Parked Planes Stack Up at U.S. Airports

Pandemic grounds hundreds of aircraft at airports worldwide, including PIT

By Natalie Fiorilli

Published March 30, 2020

Read Time: 3 mins


As passenger traffic continues to decline during the coronavirus outbreak, airports around the country, including Pittsburgh International, are welcoming more grounded aircraft.

As of March 30, nearly 100 planes owned by American Airlines and Republic Airways are parked at Pittsburgh International.

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Airport operations staff have identified available surfaces to park the grounded planes, including taxiways, runways and deicing pads. They estimate that PIT could handle up to 140 idled aircraft.

“First and foremost, we want to give the airlines a way to respond to this drop in travel demand,” said Bryan Dietz, Vice President of Air Service Development. “We want to give them a place that they can easily and efficiently consolidate their aircraft parking.

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“At the same time, we also want to help them prepare for recovery,” he added. “That way, they can quickly and efficiently launch operations when the time comes.”

The COVID-19 crisis has devastated the airline industry. In response to the drop in passenger traffic, American, the world’s largest airline, announced plans to suspend 60 percent of its capacity on flights in April and up to 80 percent of capacity on flights in May.


Reductions in capacity can be seen in either the number of daily flights offered or in the size of aircraft operating routes, meaning a drop in the number of seats offered. For American and many other carriers, this leaves hundreds of aircraft grounded for the foreseeable future.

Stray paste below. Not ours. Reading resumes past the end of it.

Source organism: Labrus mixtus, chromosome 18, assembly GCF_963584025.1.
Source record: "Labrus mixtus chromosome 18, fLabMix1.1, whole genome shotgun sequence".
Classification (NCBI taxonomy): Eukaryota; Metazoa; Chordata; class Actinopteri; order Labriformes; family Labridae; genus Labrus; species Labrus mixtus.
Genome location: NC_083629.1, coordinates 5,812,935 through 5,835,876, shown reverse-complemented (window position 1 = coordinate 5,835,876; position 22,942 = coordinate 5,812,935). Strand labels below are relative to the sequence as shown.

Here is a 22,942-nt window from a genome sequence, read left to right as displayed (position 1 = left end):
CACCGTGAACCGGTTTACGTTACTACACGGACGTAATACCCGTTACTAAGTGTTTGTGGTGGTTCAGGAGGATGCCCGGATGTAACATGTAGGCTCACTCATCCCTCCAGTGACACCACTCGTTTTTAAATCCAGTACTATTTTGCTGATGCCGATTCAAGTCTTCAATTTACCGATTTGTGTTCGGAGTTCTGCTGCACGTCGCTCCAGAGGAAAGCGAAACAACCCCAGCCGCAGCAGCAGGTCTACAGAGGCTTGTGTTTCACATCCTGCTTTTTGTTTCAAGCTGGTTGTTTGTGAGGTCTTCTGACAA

In addition to Pittsburgh International, hundreds of planes are being stored at other airports, including Tulsa International and Atlanta’s Hartsfield-Jackson International.

But for a number of aircraft parked at PIT, it’s unclear when the planes will fly again. The planes range from Republic’s Embraer E-170 regional jets to American’s Airbus A319, A320, A321 and larger, widebody A330 aircraft, as well as their E-190 regional jets.

To accommodate the grounded planes, PIT staff worked with airline officials and the Federal Aviation Administration to develop a plan that enables PIT to position the additional aircraft while safely maintaining airport operations.

“We start by identifying which areas we can use on the airfield at no impact to operations,” said Patrick Carreno, Vice President of Airport Operations at PIT. “We start with aprons and other areas where you would typically park aircraft. After that, we consider using taxiways and runways.”

Of Pittsburgh International’s four runways, airport and FAA officials decided to close Runway 10 Center/ 28 Center to handle a number of the grounded planes. After determining the number of parking surfaces, staff are following a detailed plan to position the aircraft.

“Basically, what we look at is, depending on the size of the aircraft, you want to be able to maneuver around it and be able to move the aircraft when you need to,” said Carreno. “You don’t want to put them too close to one another, so there’s a bit of a buffer and they are kind of staggered.

“It also gives them enough room to maintain the aircraft, because they have to go through certain procedures while they’re stored out there.”

Carreno added that other airlines have made inquiries about potentially repositioning some of their fleets at PIT, and airport staff will continue to refine plans for accommodating additional aircraft.

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